N.B This post was originally published in November 2015.

So you’ve been abroad. Maybe it was for a week, maybe it was for a year. Maybe it was some time in between. Still, there are a few things that will hit you upon landing in Beirut. You may have forgotten about them, but don’t you worry, Lebanon will remind you.

1. Lebanon has a scent.

And no, I’m not talking garbage. Sure, it depends on where you are, but there is a distinct smell that hits you when you exit the airport. It’s surely includes some toxic pollutants, but it is also the ocean, the heat, and something you can’t quite put your finger on.

2. Traffic is the source of the deepest form of rage.

Maybe you were returning from some trip abroad, whether work or pleasure. Maybe you took trains, buses, or trams, joyously waving at people walking on the street, smiling to fellow passengers of public transport, beaming at commuters. Maybe when you get back to Lebanon and hit that first traffic jam on Airport Road, it all comes rushing back. Maybe you understand the origin of all wars, political upheavals, hell, maybe even some natural disasters.

3. That guy yelling “Yalla ya banadoura, yalla ya batata” was sorely missed.

If you’ve lived in Lebanon, you’re accustomed to the street vendor pushing his cart down the road in the morning, announcing the products of the day. While this man is not missed when I am abroad, right when I return to Lebanon a slow smile of recognition spreads over my face when I see this man, giving me an instantaneous feeling of familiarity while simultaneously creeping out all those around me.

4. Rules and laws are suggestions.

While I was afraid at the thought of driving abroad sometimes, what with all these new fangled fines and traffic laws, roughly 1 minute back in a car in Lebanon will have you attempting to adjust back to that “anything goes” mentality.

5. It’s not that you didn’t gain weight, it’s that only Lebanese people will let you know.

Did you indulge a bit on that trip you just got back from? Perhaps a few nights or weeks of binge-drinking were involved? Carbs? I bet there were lots of carbs. It’s not that you haven’t put on weight, my dear friend, it’s that no one was expressing it to you. Walk into the arms of your family or friends at the airport and the first thing after “Habibi” or “We missed you,” is “You’ve gotten fat!”

6. Lebanese people are always afraid that people on the end of the phone line are deaf.

I remember stepping out of the Beirut airport last year to the lovely, welcoming sounds of a man yelling at his friend/partner/wife/child to “NOT TOUCH THAT! IF YOU TOUCH THAT YOU WILL SEE!” in a very loud manner, causing passerby to stop and glance over nervously. I’m not sure if this is true for everyone, but my grandmother also seems to think yelling louder will bridge the distance between her and her son in Australia. I sometimes wish I found out what was not to be touched though…I also wonder if he made them see.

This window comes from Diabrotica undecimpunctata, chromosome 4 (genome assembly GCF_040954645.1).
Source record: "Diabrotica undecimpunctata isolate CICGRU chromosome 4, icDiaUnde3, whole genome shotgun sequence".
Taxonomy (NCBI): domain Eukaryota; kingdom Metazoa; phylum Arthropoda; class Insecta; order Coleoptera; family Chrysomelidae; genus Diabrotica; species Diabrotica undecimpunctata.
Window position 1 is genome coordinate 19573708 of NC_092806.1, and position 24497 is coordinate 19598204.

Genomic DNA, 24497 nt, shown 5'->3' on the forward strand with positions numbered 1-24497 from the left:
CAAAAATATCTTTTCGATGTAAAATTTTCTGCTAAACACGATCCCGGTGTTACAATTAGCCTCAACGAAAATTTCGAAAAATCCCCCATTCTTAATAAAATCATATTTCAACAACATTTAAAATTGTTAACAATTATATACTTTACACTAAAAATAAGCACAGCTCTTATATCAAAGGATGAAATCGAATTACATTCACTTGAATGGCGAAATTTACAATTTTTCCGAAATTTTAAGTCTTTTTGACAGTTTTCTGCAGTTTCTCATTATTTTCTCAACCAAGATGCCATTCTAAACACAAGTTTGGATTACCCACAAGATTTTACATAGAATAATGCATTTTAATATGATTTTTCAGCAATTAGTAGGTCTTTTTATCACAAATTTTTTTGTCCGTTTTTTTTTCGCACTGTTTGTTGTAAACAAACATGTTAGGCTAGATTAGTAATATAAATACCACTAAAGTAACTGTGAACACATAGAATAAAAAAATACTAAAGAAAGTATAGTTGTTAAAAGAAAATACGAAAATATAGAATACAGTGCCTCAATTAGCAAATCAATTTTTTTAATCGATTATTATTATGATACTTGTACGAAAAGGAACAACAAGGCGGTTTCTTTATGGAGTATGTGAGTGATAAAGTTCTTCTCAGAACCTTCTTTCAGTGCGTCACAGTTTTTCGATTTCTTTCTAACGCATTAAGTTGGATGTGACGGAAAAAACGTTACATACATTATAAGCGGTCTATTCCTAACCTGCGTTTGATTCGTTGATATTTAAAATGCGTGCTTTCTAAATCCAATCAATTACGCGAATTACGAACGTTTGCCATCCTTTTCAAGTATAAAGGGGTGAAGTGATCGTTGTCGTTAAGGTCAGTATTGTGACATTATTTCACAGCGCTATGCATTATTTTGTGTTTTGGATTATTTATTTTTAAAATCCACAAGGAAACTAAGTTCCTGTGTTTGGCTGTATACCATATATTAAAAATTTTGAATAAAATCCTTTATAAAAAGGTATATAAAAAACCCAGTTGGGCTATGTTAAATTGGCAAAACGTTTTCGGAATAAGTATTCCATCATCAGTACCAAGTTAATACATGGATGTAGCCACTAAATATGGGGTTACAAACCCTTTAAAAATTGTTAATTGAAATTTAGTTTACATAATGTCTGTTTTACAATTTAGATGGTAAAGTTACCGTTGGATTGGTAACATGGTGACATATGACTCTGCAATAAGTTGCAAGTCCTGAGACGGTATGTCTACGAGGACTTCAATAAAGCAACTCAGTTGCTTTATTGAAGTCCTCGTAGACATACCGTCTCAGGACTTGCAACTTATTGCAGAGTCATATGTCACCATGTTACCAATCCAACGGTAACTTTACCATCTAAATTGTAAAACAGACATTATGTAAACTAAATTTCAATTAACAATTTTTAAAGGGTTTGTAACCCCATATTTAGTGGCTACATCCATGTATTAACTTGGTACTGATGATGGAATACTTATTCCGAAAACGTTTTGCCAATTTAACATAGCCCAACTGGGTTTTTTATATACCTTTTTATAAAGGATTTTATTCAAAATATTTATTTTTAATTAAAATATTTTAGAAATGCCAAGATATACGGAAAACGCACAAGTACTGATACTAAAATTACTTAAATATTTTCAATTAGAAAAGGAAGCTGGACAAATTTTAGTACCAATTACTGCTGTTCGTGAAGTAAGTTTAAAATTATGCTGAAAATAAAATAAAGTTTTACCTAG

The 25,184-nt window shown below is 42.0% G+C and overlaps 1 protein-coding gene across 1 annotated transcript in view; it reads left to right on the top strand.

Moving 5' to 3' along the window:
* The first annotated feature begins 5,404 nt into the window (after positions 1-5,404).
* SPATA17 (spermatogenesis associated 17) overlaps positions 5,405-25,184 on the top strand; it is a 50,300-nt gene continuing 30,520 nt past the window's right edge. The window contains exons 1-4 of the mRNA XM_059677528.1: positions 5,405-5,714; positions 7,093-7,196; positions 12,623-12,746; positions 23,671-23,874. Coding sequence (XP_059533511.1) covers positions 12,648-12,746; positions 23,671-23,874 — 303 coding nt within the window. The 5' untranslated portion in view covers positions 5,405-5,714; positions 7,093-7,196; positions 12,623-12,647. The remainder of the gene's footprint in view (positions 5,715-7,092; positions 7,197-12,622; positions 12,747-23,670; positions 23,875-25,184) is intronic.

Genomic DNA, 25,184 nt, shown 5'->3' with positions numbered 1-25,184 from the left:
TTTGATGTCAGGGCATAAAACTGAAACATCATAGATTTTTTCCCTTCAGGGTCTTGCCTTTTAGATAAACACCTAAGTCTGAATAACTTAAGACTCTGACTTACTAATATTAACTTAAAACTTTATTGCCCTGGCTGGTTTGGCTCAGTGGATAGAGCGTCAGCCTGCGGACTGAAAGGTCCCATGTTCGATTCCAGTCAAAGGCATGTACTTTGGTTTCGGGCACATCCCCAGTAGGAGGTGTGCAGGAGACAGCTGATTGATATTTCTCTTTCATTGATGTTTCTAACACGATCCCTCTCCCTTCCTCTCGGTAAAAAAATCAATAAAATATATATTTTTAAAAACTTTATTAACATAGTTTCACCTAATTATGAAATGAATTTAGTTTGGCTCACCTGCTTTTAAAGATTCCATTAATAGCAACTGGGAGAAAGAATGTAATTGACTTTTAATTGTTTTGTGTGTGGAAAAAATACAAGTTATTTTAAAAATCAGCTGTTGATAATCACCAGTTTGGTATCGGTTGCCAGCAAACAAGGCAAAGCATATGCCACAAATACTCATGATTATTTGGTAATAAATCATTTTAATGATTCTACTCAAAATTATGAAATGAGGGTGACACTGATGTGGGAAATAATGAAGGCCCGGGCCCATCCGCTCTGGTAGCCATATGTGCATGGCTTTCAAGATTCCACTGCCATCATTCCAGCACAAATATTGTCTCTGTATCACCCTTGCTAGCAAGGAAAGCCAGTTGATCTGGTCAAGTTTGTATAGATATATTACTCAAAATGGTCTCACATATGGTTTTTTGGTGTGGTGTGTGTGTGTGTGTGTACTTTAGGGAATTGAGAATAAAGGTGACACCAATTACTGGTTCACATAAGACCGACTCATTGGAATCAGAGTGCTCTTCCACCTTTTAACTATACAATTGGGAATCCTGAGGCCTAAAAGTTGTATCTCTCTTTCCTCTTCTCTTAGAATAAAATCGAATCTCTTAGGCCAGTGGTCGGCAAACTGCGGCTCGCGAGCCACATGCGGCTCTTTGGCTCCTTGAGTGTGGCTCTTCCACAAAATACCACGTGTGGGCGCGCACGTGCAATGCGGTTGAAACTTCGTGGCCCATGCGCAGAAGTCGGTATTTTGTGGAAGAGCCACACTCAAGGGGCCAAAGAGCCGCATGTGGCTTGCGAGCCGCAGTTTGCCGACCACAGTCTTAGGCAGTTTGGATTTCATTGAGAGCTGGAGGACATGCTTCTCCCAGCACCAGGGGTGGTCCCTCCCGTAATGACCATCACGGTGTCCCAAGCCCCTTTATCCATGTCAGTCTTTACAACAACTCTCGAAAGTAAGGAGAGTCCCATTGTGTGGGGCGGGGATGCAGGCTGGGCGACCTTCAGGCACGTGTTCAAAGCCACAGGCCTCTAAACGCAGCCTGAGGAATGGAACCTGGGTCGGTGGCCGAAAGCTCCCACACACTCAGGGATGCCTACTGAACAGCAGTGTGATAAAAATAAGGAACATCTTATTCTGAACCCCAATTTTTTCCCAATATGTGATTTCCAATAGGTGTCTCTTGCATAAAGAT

7. Cash doesn’t feel like Monopoly money anymore.

This might just be me, but when I’m abroad, whether it’s euros, dollars, or another currency, it feels like fake money for a while. That coat is 200 euros? A steal I tell you! Oh, 320,000 LL? Let me just think on this one a bit.

8. Cigarettes are seductively cheap.

You know that pack of cigarettes you bought in England? In the US? In Ireland? You know how you nursed every cigarette like it was a newborn, afraid to confront an empty pack? I’m not promoting smoking or anything but fret no more, for it can all be yours.

9. Everything is always open.

Land back in Beirut at 1 AM? Don’t worry your pretty little head. For you can still have a beer, a cheeseburger, or Panadol somewhere. There are still places that will deliver a pack of cigarettes to you. These might seem light little things, but they are critical to a Mediterranean lifestyle.

10. It’s time to time your showers.

Remember how you had hot water whenever you wanted abroad? Remember when you had the luxury of saying, ‘Hey. I think I’ll shower after I gym at 3 pm.’ Sorry, my child. That is no more. Either take a cold one or check your electricity app to make sure that you will still be able to heat your water after the power cut. But hey, it’ll make you a more resourceful, diligent person. At least that’s what I keep telling myself.


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